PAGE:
News Corporation has just dramatically increased its political-influence footprint in Australia — but it’s a story that hasn’t made it much past the business pages. It should.

In recent months, News Corp has added strategic ownership stakes in the Ten Network and APN newspaper/radio organisation. The company — through its director, shareholder, management or “associate” proxies — now owns or has the key influence over:

  • The vast majority of metro newspapers;
  • The vast majority of suburban newspapers;
  • The majority of regional daily newspapers;
  • Two key radio networks;
  • One of three free-to-air TV networks; and
  • Australia’s only pay-TV network.

Apart from the smaller online players, which have widely dispersed ownership, that leaves a diminished Fairfax, Kerry Stokes (who has close relationship with News), the Nine network and a few smaller radio networks as the only other real players across the entire Australian media of influence.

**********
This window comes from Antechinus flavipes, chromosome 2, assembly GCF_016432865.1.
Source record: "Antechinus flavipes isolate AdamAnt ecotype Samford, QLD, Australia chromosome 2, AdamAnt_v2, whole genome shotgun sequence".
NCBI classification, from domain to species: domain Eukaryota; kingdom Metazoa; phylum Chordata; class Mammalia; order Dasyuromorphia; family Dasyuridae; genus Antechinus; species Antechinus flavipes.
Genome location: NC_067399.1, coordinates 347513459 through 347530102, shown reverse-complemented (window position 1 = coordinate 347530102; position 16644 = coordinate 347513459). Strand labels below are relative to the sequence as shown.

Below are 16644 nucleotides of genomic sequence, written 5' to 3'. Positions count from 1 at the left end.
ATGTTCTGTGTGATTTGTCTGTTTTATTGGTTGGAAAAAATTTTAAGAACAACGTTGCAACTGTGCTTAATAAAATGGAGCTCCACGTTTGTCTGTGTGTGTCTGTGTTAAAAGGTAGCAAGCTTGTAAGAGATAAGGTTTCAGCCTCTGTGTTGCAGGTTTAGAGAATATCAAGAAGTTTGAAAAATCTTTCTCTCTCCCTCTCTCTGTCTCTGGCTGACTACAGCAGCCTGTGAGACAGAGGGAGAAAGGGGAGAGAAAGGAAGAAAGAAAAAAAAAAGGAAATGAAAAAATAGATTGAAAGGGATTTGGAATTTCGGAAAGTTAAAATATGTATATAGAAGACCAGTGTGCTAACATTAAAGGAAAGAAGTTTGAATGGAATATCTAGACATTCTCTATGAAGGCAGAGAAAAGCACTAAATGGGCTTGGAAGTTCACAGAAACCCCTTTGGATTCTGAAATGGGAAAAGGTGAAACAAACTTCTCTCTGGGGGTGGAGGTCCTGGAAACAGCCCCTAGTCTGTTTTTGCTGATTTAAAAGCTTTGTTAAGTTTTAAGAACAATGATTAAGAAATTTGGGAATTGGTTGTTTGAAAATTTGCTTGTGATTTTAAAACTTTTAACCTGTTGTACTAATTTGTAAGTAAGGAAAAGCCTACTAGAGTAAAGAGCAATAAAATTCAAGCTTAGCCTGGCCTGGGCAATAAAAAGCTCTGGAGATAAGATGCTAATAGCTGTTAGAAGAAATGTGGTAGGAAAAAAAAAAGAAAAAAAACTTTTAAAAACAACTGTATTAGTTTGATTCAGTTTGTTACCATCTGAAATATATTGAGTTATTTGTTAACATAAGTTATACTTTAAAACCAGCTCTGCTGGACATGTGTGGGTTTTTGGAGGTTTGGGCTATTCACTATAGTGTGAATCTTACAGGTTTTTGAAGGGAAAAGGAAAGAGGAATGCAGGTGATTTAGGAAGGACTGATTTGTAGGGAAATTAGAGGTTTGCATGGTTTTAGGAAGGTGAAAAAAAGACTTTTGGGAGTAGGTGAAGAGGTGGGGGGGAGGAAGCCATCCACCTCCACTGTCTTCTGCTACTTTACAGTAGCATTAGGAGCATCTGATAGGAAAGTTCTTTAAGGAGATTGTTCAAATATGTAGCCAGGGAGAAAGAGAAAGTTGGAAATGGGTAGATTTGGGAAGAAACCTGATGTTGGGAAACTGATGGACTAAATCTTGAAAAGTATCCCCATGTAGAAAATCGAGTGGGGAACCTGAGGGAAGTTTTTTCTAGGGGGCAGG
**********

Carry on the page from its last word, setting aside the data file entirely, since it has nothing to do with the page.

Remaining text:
How could any politician or government resist this kind of influence? There has never been anything like this in any mature democracy in history.

News Corp may be a predominantly “old media” company, but there’s nothing old about its influence on Australian politics, policy and government.

Peter Fray

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Peter Fray
Editor-in-chief of Crikey

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